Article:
REGIONAL universities are the lifeblood of their communities and vital for local economies, a Narrabri conference heard yesterday.
University of New England (UNE) vice-chancellor and chief executive officer Jim Barber addressed the second day of the Sustaining Rural
Communities conference, asking the audience what would happen if regional universities were to shut and examining the issue through the potential effect the closure of his university would have on Armidale and the New England.
He said 200 to 300 students would not have attended university were it not for the presence of UNE in the region.
Surveys have reportedly indicated many could not afford the cost of relocation to go to university elsewhere, while other students would have
found it financially very difficult, while
about 200 current students would not
have gained entry to university if not
for UNE’s pathways programs and
Professor Barber suggested Armidale’s population would drop by more than 10,000 if the university was to shut.
He said people living in the city were either students, staff and their families or people employed in other services that existed because of the university’s presence.
Employment would also be affected.
Professor Barber said 13 per cent of people employed in Armidale worked for the university.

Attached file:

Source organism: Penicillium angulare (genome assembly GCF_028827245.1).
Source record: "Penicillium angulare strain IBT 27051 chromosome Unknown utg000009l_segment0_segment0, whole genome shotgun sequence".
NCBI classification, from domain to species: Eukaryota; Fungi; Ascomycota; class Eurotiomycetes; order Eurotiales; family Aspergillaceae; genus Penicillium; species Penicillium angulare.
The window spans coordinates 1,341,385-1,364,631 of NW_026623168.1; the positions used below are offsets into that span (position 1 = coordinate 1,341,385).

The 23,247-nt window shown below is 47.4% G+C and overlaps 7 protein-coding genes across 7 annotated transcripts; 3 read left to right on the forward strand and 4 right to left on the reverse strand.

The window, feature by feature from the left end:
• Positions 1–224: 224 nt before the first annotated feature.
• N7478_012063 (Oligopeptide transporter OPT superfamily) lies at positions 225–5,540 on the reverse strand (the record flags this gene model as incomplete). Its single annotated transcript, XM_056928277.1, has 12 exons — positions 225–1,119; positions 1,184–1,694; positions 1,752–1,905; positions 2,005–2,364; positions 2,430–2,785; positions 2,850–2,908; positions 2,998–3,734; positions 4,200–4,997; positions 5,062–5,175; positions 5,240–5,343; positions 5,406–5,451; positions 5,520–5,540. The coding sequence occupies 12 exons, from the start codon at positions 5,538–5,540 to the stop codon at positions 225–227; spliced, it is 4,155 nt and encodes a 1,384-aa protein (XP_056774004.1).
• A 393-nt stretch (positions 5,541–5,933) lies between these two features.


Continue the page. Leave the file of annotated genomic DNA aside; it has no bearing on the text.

It was responsible for one-third of the New England economy, he said.
Nearly 80 per cent of all of the university’s on-campus graduates also secure their first job in the region.
He said one-third of Armidale’s housing would not be used, retail capacity would be cut by half and the city would not enjoy such a vibrant cultural scene without its existence.
According to Professor Barber, the research conducted by the university also contributes directly and indirectly to the region’s rural industries.
UNE specialises in rural research.
He cited its work with a range of research organisations, including the Cotton Catchment Communities CRC, the Primary Industries Innovation Centre and the Animal Genetics and Breeding Unit.
As a result, Professor Barber said policy levers were needed to promote regional tertiary education.
These included incentives to attend regional universities, performance funding tied to universities’ contributions to their regions, deregulation of the price of education and establishing flagship programs to protect significant courses at each university from being lost to competition.